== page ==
Symptoms associated with menopause have been treated with estrogen and progesterone for many years. When I went into private practice in 1986, we had been taught that hormones given to postmenopausal women were protective. We prescribed them widely, like they were vitamins. If menses stopped, the next thing to do was to take hormone replacement therapy. We asked patients to let us know when their menses stopped so that we could administer hormone therapy promptly.
Today we have concerns about hormone therapy. The Women’s Health Initiative was a large study that collected data on the incidence of heart disease, stroke, cancer and bone fracture in women taking hormones as compared with women who did not take hormones in menopause. In 2002, a large portion of the study was discontinued because it appeared that women taking estrogen and progesterone were at increased risk for heart disease, stroke and breast cancer.
In 2002 many women went off of hormone therapy and many physicians stopped prescribing it. In the months that followed, many women found that they had symptoms of menopause that interfered with their lives. The consumer media began reporting on natural and bio-identical hormones. Claims surfaced of superior safety.
What are natural hormones?
“Natural” refers to the source of hormones. Natural hormones may not be bio-identical. Phyto-estrogens are naturally occurring estrogens found in soy products; they are plant derived. They are not structurally similar to human hormones and have weaker effects.
What are bio-identical hormones?
Hormones used in bio-identical products tend to be derived from soy and yam, are commercially processed to become bio-identical and therefore are not completely “natural.” Bio-identical hormone would be something that is very similar or the same as the hormone that the body makes. The term “bio-identical hormone therapy” is used to describe estrogen and progesterone that structurally resemble hormones produced in a woman’s body.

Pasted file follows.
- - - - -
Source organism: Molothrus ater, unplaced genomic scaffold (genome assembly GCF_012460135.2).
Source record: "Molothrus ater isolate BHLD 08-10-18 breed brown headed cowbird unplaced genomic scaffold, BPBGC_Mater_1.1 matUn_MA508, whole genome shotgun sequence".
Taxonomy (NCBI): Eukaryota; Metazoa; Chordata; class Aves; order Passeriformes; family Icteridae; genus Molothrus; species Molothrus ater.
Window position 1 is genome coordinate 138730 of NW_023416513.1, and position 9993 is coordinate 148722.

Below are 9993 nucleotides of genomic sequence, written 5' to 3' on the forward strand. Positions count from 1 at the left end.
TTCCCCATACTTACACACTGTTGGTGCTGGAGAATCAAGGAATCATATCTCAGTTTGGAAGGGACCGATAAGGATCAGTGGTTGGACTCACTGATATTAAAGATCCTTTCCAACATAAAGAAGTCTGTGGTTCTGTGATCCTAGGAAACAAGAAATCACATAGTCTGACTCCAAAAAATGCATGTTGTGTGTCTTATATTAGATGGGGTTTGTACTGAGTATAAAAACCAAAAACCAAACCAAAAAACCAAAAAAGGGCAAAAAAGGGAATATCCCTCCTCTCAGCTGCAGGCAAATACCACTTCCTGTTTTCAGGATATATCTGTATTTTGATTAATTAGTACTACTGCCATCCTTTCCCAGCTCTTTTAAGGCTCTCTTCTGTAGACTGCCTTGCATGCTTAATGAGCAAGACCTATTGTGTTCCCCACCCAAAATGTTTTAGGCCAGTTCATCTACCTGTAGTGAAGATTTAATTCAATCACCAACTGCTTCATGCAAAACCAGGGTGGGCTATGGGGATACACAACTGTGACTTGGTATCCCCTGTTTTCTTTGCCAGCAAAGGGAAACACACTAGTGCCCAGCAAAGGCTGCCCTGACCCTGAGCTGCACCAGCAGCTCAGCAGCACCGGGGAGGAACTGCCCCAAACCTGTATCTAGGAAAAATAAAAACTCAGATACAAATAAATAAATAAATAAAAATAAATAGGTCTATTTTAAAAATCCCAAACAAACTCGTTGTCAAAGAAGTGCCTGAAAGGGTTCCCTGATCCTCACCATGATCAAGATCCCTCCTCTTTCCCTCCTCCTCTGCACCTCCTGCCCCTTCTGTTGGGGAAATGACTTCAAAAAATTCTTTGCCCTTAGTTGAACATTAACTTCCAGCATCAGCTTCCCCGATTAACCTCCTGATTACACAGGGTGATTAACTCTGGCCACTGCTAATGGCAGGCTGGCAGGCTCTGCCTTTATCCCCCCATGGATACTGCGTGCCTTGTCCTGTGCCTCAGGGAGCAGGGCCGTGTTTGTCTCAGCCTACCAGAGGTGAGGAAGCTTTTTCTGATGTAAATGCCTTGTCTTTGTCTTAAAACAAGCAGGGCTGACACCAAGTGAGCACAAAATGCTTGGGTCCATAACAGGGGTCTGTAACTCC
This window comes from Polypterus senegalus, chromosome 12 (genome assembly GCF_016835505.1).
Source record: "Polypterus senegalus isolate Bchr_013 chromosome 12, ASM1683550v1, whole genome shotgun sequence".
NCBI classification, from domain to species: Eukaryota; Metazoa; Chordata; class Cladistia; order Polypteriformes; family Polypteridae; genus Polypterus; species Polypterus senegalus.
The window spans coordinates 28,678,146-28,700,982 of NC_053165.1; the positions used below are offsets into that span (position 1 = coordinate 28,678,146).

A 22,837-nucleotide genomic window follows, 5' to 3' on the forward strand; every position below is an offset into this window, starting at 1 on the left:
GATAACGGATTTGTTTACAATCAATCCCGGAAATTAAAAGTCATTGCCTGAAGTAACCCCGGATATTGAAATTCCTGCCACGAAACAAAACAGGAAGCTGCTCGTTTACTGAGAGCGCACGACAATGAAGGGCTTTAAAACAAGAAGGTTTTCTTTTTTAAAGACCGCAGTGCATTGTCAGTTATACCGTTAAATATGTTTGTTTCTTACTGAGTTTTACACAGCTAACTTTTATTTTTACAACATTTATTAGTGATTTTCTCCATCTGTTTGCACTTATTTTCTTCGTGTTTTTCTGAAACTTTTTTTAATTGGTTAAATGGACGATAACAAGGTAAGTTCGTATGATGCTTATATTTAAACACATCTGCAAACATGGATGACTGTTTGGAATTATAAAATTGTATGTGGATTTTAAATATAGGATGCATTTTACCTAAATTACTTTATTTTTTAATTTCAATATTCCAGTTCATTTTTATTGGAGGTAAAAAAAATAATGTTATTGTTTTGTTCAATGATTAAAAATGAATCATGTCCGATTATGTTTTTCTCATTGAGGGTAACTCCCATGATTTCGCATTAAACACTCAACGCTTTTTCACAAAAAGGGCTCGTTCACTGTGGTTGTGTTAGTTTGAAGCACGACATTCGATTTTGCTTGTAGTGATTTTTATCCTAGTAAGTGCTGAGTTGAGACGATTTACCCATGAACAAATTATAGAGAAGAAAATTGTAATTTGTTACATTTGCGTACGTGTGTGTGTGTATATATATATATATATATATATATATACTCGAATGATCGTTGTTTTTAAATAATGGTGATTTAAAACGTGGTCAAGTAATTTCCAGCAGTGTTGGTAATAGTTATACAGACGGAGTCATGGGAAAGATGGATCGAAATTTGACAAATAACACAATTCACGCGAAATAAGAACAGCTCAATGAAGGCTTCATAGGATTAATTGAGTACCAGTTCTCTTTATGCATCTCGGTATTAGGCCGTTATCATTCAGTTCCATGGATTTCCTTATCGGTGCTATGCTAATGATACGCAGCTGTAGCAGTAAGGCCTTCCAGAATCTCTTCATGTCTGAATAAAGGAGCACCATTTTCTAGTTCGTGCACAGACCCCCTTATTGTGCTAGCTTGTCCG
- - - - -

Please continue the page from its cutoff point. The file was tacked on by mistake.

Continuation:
What about compounded hormones?
Compounded hormones are products prepared by a pharmacist specifically for an individual patient. Individual recipes are not FDA approved because they are not FDA tested for absorption, efficacy, purity, potency and consistency. There has not been scientific research lending evidence to the effects of the compounded products. They have not been studied in the same way as pharmaceutical preparations and there is no evidence that they are safer or have fewer side effects. Biochemical structure is similar and would presumably have similar effects and risks. Claims of improved safety are unfounded.
Hormone use for menopausal symptoms is often warranted; however the risks and benefits need to be weighed and the lowest dose effective for a limited time interval is most appropriate. The concept of a completely “safe” hormone is not valid. Testing of hormone levels for prescription and monitoring of doses does not account for the unique genetic makeup of each woman and the estrogen receptor quantity on target tissue cells. Standard of care is to adjust hormone therapy based on clinical symptoms and response, not testing levels.
In summary, there is misconception that bio-identical hormone compounding offers more safety than standardized FDA approved hormones. Standardized bio-identical hormone therapy is available. There is confusion as to what is natural and whether or not natural means better. Consultation regarding hormone therapy as well as lifestyle alterations to reduce symptoms of menopause takes into account the different remedies available. Bio-identical hormone therapy can be appropriate when careful understanding is given to benefit, risks and side effects.